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The War on Terrorism & Homeland Security

Italian judge convicts 23 CIA operatives, in kidnap case

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Postby rath » Thu Nov 05, 2009 9:53 am

November 6, 2009.

ROME: An Italian judge has convicted 23 Americans of kidnapping an Egyptian cleric off the streets of Milan in 2003, a landmark verdict against one of the CIA's most valued anti-terrorism tools - a practice known as extraordinary rendition.

One of those convicted for her role in a US government-backed plot admitted she ''broke the law'' but felt abandoned by her superiors.

Sabrina DeSousa told ABC television in the US that she and 22 other Americans sentenced in absentia ''broke the law'', but that everything she did was ''approved back in Washington''.

''And we are paying for the mistakes right now, whoever authorised and approved this'', she said, adding that she felt ''abandoned and betrayed''.

The court's decision was a victory for Italian anti-terrorism prosecutors and police who spent six years building the case.

The two-year trial exposed details of a secretive world and was the first in the world to challenge the program under which the CIA abducted suspects and sent them covertly to third countries for interrogation.

In February 2003 a clandestine team of US and Italian operatives abducted Osama Hassan Mustafa Nasr, known as Abu Omar, a militant cleric suspected of recruiting fighters for Iraq and Afghanistan. He was flown to a US air base in Germany and then to Egypt, where he claimed to have undergone months of torture and abuse.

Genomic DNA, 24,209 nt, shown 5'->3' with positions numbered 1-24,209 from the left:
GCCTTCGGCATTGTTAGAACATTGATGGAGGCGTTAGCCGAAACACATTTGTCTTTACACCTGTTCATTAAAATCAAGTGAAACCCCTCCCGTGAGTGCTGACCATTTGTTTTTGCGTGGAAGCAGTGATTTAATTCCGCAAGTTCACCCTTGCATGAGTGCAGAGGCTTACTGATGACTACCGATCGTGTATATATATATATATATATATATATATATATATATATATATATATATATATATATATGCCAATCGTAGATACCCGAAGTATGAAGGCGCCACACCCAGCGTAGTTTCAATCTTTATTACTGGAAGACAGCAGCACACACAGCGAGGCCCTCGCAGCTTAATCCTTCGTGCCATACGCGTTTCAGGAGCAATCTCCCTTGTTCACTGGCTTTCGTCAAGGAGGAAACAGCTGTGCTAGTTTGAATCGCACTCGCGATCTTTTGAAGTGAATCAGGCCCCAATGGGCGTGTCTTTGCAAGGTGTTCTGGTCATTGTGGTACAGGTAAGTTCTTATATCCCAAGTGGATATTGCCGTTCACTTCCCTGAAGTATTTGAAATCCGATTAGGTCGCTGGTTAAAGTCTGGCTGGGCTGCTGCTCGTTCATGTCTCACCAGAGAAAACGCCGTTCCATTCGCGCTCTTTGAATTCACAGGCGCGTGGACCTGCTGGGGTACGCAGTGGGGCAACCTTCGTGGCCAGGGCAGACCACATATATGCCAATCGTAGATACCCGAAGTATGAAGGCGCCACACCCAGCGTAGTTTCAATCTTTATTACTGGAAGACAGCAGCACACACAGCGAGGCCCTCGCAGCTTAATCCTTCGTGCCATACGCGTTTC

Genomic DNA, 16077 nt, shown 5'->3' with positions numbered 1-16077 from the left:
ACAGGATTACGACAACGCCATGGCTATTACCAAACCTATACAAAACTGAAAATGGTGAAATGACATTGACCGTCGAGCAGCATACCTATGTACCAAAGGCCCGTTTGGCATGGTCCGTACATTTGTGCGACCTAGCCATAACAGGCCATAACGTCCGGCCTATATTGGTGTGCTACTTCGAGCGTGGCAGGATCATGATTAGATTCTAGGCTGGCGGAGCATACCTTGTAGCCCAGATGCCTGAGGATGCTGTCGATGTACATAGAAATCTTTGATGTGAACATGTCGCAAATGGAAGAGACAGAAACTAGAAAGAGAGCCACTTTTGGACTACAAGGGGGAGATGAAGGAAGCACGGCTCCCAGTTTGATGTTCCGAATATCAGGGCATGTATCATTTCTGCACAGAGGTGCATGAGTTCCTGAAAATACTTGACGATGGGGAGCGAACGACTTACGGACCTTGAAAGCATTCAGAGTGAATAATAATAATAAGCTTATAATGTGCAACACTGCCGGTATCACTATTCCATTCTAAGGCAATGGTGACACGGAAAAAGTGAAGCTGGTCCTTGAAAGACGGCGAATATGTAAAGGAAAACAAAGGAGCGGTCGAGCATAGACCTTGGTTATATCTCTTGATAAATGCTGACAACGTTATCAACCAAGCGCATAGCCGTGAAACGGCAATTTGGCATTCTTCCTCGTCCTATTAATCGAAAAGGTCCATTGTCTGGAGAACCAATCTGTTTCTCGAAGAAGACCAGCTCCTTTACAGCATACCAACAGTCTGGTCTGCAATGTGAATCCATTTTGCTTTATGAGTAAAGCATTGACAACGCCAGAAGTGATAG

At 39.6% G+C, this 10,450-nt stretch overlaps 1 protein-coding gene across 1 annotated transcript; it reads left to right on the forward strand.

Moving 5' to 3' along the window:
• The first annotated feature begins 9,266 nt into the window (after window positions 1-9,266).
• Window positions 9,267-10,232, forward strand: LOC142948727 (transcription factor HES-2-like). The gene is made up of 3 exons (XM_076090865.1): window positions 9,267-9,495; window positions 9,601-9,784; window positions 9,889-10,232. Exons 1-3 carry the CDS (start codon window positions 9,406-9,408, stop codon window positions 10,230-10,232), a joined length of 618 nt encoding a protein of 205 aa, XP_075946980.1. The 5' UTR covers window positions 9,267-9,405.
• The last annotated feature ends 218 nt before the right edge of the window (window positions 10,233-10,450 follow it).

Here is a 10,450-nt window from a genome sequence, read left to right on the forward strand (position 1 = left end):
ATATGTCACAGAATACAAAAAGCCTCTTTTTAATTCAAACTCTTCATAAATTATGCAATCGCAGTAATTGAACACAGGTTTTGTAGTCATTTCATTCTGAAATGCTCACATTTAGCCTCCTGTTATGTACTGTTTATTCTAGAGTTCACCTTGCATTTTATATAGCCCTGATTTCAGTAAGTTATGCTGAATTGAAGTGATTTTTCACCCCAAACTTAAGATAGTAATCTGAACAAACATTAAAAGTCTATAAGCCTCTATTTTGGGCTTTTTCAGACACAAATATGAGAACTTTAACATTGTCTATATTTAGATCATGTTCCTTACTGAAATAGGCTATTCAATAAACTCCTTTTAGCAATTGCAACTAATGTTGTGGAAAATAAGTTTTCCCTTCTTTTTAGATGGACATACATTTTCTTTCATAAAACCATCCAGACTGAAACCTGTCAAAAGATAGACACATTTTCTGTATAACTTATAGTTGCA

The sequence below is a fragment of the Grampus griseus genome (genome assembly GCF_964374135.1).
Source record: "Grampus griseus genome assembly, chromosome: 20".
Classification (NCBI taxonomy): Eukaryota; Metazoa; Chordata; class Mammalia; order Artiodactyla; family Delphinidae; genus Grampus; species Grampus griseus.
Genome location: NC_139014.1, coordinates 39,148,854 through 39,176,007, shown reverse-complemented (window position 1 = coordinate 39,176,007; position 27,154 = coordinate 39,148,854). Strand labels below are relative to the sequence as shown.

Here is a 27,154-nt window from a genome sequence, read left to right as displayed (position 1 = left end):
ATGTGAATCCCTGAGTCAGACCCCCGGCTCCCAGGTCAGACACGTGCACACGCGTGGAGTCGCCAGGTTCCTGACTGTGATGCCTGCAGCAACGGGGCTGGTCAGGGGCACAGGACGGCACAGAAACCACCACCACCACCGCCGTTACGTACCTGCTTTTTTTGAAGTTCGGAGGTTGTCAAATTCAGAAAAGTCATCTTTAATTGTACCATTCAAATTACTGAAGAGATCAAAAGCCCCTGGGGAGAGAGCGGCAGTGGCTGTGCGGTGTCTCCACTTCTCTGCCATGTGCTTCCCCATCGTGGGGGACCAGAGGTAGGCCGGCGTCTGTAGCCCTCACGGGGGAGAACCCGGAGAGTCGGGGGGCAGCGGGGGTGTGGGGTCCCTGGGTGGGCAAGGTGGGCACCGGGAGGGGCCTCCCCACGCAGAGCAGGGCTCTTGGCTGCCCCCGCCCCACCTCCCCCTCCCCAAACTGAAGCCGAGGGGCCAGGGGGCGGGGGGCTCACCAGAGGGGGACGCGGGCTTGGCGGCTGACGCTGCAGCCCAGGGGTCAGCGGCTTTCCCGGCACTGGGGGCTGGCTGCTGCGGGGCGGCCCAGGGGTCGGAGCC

The case sparked an international uproar, with the governments of the Italian Prime Minister, Silvio Berlusconi, and his predecessor trying repeatedly to scuttle the trial.

''I think it is very important for everyone that this trial was completed,'' said Armando Spataro, the lead prosecutor.

''The message of this important ruling to nations, governments, institutions, secret services [is that] we cannot use illegal instruments in our effort against terrorism. Our democracies, otherwise, would betray their principles.''

Given that the US Government declined to co-operate with the prosecution, it seemed unlikely that any would spend time in an Italian prison, although the convicted Americans may be at risk if they travel to Europe. The judge issued an eight-year prison sentence for Robert Seldon Lady, the former CIA chief in Milan.

Testimony indicated that Lady initially opposed abducting Abu Omar as unnecessary and dangerous but ultimately became the architect of the operation. The other US operatives were given five-year sentences, and the Italians received three-year terms.

Probably because they had clearance from Italian spymasters, the US operatives left a trail of mobile phone calls, credit card charges and photo identification documents. The evidence enabled an elite anti-terrorism unit of the Italian police to assemble a detailed case that became an anatomy of a rendition.

''The Milan court sent a powerful message: the CIA can't just abduct people off the streets,'' said Joanne Mariner, the terrorism program director at Human Rights Watch.

US officials have said spy agencies will continue renditions, albeit with more oversight, because they are an effective tool for fighting terrorism, especially in lawless regions.

Los Angeles Times, Agence France-Presse
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